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Goto Camellia FestivalGoto is well-known as a natural habitat for camellias, and the people of the islands have a long history of integrating this flower into their lives. The Goto Camellia Festival allows visitors to experience winter on the islands with the camellia in full bloom. Food vendors and souvenir shops will be available at the Goto Umakamon-Ichi Market during the opening of the festival. Viewing tours venturing into the natural camellia forests will be held as well.
Mt. OnidakeMt. Onidake, a symbol of Goto, is a 315-meter cinder-cone volcano, which last erupted an estimated 18000 years ago. The volcano, which is covered in grass, is well-known as a venue for an annual kite-flying event, and as a leisure spot
Christian’s Cave and the ‘Eye of the Needle’ It is said that during the repression of Christianity during the Meiji Era, believers lived in hiding in this cave. A 4-meter tall cross and a 3.6-meter statue of Jesus were built in 1967. Even now the cave is only accessible by boat.
Wakamatsu BridgeThe white truss bridge which joins Shinkamigoto’s Nakadori Island and Wakamatsu Island interweaves with the blue ocean, azure sky and the green mountains to create a splendid view over the Wakamatsu Strait. A popular viewing spot for this bridge is Mt. Ryukan (Ryukansan). You can also get a closer look at the nearby shore below the bridge.
Osezaki LighthouseThis white lighthouse is located at Osezaki Cliff, which was formed by erosion from the wild waves of the East China Sea. The combination of the lighthouse, the cliff and the surrounding natural environment presents a spectacular view.
Dozaki ChurchThis is the oldest church in the Goto islands, and it was built by French missionaries. It now serves a museum displaying historical documents relating to Christians and the 300-year period of suppression of Christianity. It was designated as a Tangible Cultural Asset of Nagasaki Prefecture in 1974.
Kashiragashima ChurchKashiragashima ChurchThis sandstone church, a rare sight in Japan, was built by Christians returning to the islands after the period of persecution, from stones they quarried themselves. The church is designated as an Important Cultural Property of Japan and is part of the “Churches and Christian Sites in Nagasaki” bid for designation as a World Heritage Site.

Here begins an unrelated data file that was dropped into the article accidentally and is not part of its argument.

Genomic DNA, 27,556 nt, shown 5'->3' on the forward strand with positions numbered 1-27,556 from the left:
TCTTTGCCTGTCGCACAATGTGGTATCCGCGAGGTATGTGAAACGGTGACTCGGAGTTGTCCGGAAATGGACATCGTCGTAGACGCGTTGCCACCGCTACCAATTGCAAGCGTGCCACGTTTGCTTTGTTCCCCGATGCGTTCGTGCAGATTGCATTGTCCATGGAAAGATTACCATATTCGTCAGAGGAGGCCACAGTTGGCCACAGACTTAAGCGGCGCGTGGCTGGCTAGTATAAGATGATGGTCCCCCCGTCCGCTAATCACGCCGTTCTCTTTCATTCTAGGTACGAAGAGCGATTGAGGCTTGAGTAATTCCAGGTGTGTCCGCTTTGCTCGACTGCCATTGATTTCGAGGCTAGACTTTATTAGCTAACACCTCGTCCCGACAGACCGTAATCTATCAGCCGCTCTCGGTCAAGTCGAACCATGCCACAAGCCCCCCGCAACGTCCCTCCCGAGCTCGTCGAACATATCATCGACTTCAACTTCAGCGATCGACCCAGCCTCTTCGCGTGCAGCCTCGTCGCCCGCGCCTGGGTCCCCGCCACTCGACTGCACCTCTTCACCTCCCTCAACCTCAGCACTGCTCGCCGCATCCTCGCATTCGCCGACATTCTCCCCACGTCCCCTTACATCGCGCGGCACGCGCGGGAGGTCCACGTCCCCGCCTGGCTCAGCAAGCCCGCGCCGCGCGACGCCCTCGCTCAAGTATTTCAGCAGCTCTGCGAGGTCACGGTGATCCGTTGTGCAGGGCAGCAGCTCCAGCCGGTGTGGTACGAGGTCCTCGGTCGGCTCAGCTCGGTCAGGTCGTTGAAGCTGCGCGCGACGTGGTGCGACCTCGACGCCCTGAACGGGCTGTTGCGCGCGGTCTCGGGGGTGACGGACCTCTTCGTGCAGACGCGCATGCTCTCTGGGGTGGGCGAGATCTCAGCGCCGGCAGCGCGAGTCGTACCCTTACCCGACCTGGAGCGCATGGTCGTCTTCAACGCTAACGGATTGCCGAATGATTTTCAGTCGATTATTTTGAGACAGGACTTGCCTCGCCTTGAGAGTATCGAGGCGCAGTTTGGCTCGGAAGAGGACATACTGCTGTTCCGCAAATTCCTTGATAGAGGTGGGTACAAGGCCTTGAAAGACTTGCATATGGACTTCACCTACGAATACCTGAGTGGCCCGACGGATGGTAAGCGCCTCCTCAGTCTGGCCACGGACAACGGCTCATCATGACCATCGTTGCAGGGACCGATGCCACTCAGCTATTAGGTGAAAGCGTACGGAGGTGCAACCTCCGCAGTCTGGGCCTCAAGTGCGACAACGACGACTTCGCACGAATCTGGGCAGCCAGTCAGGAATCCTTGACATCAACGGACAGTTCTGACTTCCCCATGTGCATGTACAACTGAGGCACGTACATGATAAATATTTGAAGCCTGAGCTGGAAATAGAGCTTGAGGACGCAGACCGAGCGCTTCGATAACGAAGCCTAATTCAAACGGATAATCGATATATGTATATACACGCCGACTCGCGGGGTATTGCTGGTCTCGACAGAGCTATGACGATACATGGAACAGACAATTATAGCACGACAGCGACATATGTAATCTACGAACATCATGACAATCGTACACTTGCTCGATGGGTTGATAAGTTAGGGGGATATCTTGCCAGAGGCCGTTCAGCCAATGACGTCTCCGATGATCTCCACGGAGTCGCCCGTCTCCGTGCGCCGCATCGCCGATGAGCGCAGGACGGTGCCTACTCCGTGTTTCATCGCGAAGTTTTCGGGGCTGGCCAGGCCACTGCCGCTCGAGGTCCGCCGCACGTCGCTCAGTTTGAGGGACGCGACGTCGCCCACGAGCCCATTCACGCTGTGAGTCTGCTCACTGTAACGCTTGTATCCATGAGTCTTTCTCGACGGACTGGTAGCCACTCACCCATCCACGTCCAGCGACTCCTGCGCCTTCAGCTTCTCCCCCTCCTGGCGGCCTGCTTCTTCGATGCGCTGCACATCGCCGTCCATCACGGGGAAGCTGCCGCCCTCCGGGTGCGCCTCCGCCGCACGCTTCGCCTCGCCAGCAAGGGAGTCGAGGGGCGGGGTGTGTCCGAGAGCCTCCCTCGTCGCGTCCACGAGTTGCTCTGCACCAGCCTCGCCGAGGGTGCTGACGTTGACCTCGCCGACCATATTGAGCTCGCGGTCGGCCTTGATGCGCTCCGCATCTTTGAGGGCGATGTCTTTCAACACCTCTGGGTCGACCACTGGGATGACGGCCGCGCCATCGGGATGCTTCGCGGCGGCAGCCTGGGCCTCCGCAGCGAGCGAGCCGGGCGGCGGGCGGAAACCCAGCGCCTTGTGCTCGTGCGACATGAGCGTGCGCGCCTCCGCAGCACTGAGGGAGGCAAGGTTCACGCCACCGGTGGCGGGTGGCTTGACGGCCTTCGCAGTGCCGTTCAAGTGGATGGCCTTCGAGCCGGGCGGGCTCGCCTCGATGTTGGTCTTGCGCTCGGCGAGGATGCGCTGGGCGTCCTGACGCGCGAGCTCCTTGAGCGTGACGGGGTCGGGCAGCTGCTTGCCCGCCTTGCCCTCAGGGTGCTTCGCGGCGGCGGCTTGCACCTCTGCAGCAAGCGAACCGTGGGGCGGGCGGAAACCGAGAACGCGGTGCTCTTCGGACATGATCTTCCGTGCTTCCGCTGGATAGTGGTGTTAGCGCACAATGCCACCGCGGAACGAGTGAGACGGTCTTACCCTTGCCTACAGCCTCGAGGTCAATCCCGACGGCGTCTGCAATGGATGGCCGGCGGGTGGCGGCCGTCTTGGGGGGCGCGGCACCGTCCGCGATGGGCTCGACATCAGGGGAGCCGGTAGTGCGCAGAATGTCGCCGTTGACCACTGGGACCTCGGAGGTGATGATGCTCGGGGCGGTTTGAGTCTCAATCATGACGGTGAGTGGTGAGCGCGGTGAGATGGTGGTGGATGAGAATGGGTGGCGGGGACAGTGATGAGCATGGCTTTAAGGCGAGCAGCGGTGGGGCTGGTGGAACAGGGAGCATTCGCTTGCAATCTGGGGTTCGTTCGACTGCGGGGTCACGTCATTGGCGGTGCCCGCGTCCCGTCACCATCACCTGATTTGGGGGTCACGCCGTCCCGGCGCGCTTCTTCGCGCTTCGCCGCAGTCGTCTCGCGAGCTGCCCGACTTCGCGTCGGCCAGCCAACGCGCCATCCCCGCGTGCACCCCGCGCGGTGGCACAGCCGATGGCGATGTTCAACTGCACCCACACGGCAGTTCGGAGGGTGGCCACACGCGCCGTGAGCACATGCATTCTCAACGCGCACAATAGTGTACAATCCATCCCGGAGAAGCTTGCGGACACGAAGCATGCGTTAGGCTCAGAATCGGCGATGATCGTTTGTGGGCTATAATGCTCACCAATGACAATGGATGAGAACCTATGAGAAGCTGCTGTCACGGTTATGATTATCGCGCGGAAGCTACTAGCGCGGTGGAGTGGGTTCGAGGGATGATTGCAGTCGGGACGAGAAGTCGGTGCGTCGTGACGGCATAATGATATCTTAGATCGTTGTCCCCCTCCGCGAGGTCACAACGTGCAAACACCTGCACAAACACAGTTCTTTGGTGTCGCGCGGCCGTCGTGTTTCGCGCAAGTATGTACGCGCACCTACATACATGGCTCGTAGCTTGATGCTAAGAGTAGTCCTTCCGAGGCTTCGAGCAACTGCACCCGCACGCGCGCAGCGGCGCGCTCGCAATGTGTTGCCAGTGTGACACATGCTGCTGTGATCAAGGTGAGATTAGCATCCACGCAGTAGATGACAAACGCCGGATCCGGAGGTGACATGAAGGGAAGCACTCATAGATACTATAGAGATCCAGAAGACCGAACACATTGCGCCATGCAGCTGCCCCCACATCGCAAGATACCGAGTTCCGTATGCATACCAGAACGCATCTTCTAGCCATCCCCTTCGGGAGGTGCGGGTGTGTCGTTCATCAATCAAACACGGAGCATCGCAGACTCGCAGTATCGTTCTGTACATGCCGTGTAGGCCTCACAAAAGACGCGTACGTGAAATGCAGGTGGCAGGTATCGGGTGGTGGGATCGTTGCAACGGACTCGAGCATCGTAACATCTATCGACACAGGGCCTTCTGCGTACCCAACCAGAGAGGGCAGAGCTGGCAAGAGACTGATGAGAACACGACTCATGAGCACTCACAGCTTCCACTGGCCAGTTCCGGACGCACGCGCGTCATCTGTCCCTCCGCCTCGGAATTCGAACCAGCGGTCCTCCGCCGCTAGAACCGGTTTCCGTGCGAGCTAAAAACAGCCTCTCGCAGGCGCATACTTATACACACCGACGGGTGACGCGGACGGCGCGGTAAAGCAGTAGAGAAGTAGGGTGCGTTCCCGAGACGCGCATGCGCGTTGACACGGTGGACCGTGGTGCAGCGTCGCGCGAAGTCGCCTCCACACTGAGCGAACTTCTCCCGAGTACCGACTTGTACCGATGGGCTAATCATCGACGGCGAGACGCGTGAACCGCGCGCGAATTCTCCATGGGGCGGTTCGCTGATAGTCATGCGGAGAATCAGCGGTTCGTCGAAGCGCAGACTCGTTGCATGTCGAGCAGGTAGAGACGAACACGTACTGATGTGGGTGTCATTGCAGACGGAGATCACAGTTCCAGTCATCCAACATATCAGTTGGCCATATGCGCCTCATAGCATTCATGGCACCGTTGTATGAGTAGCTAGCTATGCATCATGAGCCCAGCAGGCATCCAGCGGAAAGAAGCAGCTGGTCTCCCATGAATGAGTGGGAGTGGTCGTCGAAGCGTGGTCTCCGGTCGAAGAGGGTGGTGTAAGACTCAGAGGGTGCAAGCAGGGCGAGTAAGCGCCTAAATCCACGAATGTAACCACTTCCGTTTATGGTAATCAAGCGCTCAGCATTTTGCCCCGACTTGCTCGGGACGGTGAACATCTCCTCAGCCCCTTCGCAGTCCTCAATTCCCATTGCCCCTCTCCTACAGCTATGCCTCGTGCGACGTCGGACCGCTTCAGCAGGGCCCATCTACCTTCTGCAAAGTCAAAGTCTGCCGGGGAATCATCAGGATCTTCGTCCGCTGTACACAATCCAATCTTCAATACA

Former Nokubi ChurchIn the Nozaki Island, located in the north of the Goto Islands, there used to be two Christian communities, called "Nokubi" and "Setozaki." In spite of the poverty due to the mountainous area and infertile soil, both communities built wooden churches. Eventually, 18 Christian families began constructing a brick church. Through their endeavors and enthusiasm, Nokubi Church was completed. It was designed and constructed by Yosuke Tetsukawa, and it was the first brick church for him. However, after Japan entered the period of rapid economic growth, more and more people left the island. By 1971, all the residents had gone out of Nozaki Island. On the now uninhabited island, Nokubi Church soon deteriorated. However, the church was restored and repaired by the government of Ojika Town, in which the church is located.
Imochiura Church and LourdesThis church was constructed under the direction of French missionary Father Peroud. Located near the church is the first Lourdes grotto in Japan, which was built in response to Father Peroud’s exhortation, and modeled after the Massabielle Grotto in Lourdes in the south of France.
Aosagaura ChurchThe Aosagaura area was settled by Christians from Sotome, who battled harsh living conditions and severe oppression until the ban on Christianity was lifted in 1873. In 1878, they were finally able to build their church, taking charge of missionary work in the whole upper-Goto region. In 1910, a third church building, designed by Tetsukawa Yosuke, reached completion thanks to the hard work of the parishioners, young and old, male and female, who dedicated themselves to tasks such as carrying bricks from boats on the shore uphill to the construction site.
Tetsukawa Yosuke had taken part in the construction of Dozaki Church as an apprentice.
In 2001, Aosagaura Church was designated a national cultural asset.
Egami ChurchFacing the Naru Strait, Egami Church stands on the coast surrounded by a grove of trees. In 1918, the descendants of settlers cooperated to build the church, under the design and surveillance of Tetsukawa Yosuke.
Thanks to funds raised by that year’s abundant fish haul, the construction reached a level of perfection rarely seen among wooden churches in Japan.
Christians’ Cave at Wakamatsu IslandTo evade the persecution of the Goto Kuzure, Christians hid themselves in a 50m-deep cave only accessible by boat. They were discovered when a passing boat saw smoke from their cooking fire, arrested and tortured.
Later, this place came to be known as Christians’ Cave, and a 3m statue of Christ was erected at the cave entrance in 1967. Around All Souls’ Day (November 2), the Christians of the nearby parish hold a memorial service here and console the spirits of the ancestors by cooking a meal. Even now, this holy site can only be visited by boat.